Opportunity Cost & Incentives – Principles of Macroeconomics

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Opportunity Cost & Incentives, Shipping, Trade-offs – Macroeconomics Exam

The key terms in this Macroeconomics course include Shipping, Father’s Day Gift, Opportunity Cost, Macroeconomics, Incentives, Trade-offs, Microeconomics, Economy, Trade, Excise Tax, Consumers, demand curve, supply curve, Principles of Macroeconomics.


You order a $20 sweatshirt online for a Father’s Day gift. The shipping charge is $10. You can get free shipping if your order totals $25 or more.  Consequently, you order a $5 bobble head doll, even though neither you nor your father really likes bobble head dolls. This is an example of

opportunity cost.

incentives. – correct

trade-offs.

macroeconomics.

Explanation: Spending $25 gets you free shipping. If shipping on the $20 item is greater than $5, you may find something else to buy for $5, even if it is something you may not want. This is an example of incentives, because the web site offers you an incentive to spend more in order to save on shipping costs.

The difference between the study of microeconomics and the study of macroeconomics is a difference between

the study of individual economic units and the study of aspects of the economy as a whole. – correct

the study of government policy and the study of the private sector.

individuals and families.

single individuals and large companies.

Explanation: Microeconomics is the study of the individual units that make up the economy, whereas macroeconomics is the study of the overall aspects and workings of an economy.


Suppose that Tegan is good at cooking but not very good at cleaning up the kitchen afterward and that Sara is good at cleaning kitchens but not very good at cooking. Which of the following statements is true with regard to Tegan and Sara?

Sara should cook and clean up the kitchen.

Sara should cook and Tegan should clean up the kitchen.

Tegan should cook and Sara should clean up the kitchen. – correct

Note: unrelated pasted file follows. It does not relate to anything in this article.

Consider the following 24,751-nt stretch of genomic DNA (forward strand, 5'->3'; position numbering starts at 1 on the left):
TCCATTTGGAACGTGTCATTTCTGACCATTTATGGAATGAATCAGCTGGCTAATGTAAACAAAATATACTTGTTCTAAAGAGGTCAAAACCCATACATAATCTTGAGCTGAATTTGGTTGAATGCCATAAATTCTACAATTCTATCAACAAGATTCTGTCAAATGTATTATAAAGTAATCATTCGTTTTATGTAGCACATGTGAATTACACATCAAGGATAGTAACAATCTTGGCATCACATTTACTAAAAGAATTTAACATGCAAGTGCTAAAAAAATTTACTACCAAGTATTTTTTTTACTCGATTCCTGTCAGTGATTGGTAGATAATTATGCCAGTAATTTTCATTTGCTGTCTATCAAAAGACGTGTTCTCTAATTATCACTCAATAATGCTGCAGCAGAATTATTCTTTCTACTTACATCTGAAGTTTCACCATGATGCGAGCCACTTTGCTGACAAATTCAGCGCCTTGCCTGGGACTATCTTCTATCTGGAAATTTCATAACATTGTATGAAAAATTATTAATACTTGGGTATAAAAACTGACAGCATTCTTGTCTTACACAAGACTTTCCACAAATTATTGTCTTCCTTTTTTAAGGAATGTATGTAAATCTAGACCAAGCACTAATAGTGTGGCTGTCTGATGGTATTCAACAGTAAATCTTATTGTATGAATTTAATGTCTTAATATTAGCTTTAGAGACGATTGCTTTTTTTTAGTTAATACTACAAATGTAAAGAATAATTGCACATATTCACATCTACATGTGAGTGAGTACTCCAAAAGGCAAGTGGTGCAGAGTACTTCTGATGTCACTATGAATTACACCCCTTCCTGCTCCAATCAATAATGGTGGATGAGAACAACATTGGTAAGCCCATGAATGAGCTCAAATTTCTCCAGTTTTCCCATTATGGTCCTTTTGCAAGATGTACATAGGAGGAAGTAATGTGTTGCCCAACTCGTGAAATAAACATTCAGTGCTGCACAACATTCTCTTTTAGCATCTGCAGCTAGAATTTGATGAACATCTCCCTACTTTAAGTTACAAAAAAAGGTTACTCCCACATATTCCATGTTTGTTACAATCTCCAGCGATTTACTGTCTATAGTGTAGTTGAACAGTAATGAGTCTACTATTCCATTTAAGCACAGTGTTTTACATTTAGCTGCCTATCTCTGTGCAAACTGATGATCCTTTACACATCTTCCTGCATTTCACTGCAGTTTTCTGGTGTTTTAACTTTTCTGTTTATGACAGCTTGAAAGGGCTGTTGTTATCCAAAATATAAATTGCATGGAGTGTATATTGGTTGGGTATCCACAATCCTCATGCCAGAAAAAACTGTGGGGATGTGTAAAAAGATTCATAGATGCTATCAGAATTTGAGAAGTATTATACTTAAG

Tegan should cook and clean up the kitchen.

Explanation: If Tegan decided to specialize in cooking, she could trade meals to Sara in exchange for having the kitchen nice and clean. This shows gains from specialization and trade. Both people have a comparative advantage in doing one particular task. Since both people can specialize in what they do best, they are able to produce more value than if they tried to do both things themselves. 

According to the Food and Drug Administration, “…the ultraviolet (UV) radiation from these devices [sun lamps and tanning beds] poses serious health risks.” As a result of reading this, the local mayor decides to introduce legislation that will put a 10% excise tax on tanning consumers. From an economic point of view, this will

shift the demand curve leftward for tanning. – correct

shift the demand curve rightward for tanning.

shift the supply curve rightward for tanning.

move down along the demand curve for tanning.

Explanation: The excise tax lowers demand because consumers must now pay a higher tax in addition to the price they pay for the good. People will tan less because they now have to factor in the extra cost. This will be shown as a leftward shift of the demand curve.

You order a $20 sweatshirt online for a Father’s Day gift. The shipping charge is $10. You can get free shipping if your order totals $25 or more.  Consequently, you order a $5 bobble head doll, even though neither you nor your father really likes bobble head dolls. This is an example of

opportunity cost.

incentives. – correct

trade-offs.

macroeconomics.

Explanation: Spending $25 gets you free shipping. If shipping on the $20 item is greater than $5, you may find something else to buy for $5, even if it is something you may not want. This is an example of incentives, because the web site offers you an incentive to spend more in order to save on shipping costs.

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